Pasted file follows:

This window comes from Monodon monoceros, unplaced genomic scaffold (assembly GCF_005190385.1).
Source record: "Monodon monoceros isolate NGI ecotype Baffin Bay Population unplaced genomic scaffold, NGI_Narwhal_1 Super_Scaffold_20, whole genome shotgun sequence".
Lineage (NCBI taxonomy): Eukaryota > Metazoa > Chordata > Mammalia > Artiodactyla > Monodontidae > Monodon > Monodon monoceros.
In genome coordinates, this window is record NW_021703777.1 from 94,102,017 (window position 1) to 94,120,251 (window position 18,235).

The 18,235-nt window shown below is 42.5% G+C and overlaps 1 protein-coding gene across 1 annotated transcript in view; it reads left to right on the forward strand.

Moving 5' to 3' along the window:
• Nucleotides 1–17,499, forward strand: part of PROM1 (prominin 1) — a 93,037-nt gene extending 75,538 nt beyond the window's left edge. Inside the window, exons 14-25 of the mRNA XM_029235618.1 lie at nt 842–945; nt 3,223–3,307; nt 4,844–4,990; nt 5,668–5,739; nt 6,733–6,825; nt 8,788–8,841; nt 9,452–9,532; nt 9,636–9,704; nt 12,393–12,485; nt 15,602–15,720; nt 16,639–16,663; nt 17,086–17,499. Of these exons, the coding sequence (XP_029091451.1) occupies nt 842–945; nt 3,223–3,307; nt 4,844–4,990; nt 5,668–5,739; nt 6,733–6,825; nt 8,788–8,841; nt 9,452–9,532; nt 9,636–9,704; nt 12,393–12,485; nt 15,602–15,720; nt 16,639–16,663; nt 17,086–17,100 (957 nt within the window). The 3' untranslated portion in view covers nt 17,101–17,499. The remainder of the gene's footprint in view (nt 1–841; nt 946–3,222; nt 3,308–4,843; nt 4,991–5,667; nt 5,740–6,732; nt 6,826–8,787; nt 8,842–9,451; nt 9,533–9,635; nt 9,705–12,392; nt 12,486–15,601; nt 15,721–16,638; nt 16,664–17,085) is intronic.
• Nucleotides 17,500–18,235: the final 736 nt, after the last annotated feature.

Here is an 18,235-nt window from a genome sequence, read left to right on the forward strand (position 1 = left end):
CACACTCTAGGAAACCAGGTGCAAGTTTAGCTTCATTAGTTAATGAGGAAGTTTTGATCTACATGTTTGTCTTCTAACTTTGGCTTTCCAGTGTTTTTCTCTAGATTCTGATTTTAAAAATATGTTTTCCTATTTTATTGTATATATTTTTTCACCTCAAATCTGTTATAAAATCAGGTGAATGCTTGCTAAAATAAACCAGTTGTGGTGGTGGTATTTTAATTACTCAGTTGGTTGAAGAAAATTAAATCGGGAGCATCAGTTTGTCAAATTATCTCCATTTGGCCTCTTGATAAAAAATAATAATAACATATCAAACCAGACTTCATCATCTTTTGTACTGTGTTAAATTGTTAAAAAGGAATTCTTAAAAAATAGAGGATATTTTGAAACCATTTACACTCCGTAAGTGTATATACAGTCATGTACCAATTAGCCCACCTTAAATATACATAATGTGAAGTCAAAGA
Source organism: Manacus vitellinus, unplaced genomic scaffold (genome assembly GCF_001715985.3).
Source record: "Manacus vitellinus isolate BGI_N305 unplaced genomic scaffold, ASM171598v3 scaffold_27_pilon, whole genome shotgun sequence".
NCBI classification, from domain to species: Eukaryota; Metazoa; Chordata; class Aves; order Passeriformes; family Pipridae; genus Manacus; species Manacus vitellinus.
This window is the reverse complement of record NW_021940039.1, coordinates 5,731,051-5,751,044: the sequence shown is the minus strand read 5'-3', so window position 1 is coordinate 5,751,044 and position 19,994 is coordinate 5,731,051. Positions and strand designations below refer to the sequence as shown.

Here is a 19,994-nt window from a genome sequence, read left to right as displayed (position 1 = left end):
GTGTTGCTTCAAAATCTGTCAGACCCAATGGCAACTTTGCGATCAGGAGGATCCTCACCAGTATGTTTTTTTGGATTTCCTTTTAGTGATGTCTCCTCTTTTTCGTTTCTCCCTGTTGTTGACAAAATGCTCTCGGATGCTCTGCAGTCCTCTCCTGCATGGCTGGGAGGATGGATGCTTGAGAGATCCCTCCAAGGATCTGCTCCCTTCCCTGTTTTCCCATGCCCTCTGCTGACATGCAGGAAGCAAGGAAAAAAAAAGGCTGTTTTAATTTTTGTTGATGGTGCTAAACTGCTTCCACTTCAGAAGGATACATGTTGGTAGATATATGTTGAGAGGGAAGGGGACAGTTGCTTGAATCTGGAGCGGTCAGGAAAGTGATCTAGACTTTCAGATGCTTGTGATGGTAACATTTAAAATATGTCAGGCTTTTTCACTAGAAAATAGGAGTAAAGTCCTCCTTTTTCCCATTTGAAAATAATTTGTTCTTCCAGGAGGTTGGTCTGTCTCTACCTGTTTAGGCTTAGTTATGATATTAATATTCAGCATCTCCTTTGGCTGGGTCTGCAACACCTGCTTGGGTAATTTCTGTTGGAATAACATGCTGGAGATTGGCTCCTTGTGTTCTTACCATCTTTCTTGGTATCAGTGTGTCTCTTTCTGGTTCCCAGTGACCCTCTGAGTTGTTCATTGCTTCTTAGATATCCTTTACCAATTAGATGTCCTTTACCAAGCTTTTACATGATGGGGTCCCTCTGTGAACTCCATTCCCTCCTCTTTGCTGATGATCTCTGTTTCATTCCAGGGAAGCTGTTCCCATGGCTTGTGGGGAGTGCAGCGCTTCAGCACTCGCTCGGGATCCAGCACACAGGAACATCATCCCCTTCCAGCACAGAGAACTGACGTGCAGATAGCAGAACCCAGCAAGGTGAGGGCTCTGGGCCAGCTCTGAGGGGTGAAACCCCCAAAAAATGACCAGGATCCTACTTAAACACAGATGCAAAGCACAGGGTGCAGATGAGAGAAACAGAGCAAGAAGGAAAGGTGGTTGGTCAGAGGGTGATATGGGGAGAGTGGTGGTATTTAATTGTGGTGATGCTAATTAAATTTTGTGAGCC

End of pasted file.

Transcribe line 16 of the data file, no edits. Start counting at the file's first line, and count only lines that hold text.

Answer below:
GTGTTGCTTCAAAATCTGTCAGACCCAATGGCAACTTTGCGATCAGGAGGATCCTCACCAGTATGTTTTTTTGGATTTCCTTTTAGTGATGTCTCCTCTTTTTCGTTTCTCCCTGTTGTTGACAAAATGCTCTCGGATGCTCTGCAGTCCTCTCCTGCATGGCTGGGAGGATGGATGCTTGAGAGATCCCTCCAAGGATCTGCTCCCTTCCCTGTTTTCCCATGCCCTCTGCTGACATGCAGGAAGCAAGGAAAAAAAAAGGCTGTTTTAATTTTTGTTGATGGTGCTAAACTGCTTCCACTTCAGAAGGATACATGTTGGTAGATATATGTTGAGAGGGAAGGGGACAGTTGCTTGAATCTGGAGCGGTCAGGAAAGTGATCTAGACTTTCAGATGCTTGTGATGGTAACATTTAAAATATGTCAGGCTTTTTCACTAGAAAATAGGAGTAAAGTCCTCCTTTTTCCCATTTGAAAATAATTTGTTCTTCCAGGAGGTTGGTCTGTCTCTACCTGTTTAGGCTTAGTTATGATATTAATATTCAGCATCTCCTTTGGCTGGGTCTGCAACACCTGCTTGGGTAATTTCTGTTGGAATAACATGCTGGAGATTGGCTCCTTGTGTTCTTACCATCTTTCTTGGTATCAGTGTGTCTCTTTCTGGTTCCCAGTGACCCTCTGAGTTGTTCATTGCTTCTTAGATATCCTTTACCAATTAGATGTCCTTTACCAAGCTTTTACATGATGGGGTCCCTCTGTGAACTCCATTCCCTCCTCTTTGCTGATGATCTCTGTTTCATTCCAGGGAAGCTGTTCCCATGGCTTGTGGGGAGTGCAGCGCTTCAGCACTCGCTCGGGATCCAGCACACAGGAACATCATCCCCTTCCAGCACAGAGAACTGACGTGCAGATAGCAGAACCCAGCAAGGTGAGGGCTCTGGGCCAGCTCTGAGGGGTGAAACCCCCAAAAAATGACCAGGATCCTACTTAAACACAGATGCAAAGCACAGGGTGCAGATGAGAGAAACAGAGCAAGAAGGAAAGGTGGTTGGTCAGAGGGTGATATGGGGAGAGTGGTGGTATTTAATTGTGGTGATGCTAATTAAATTTTGTGAGCC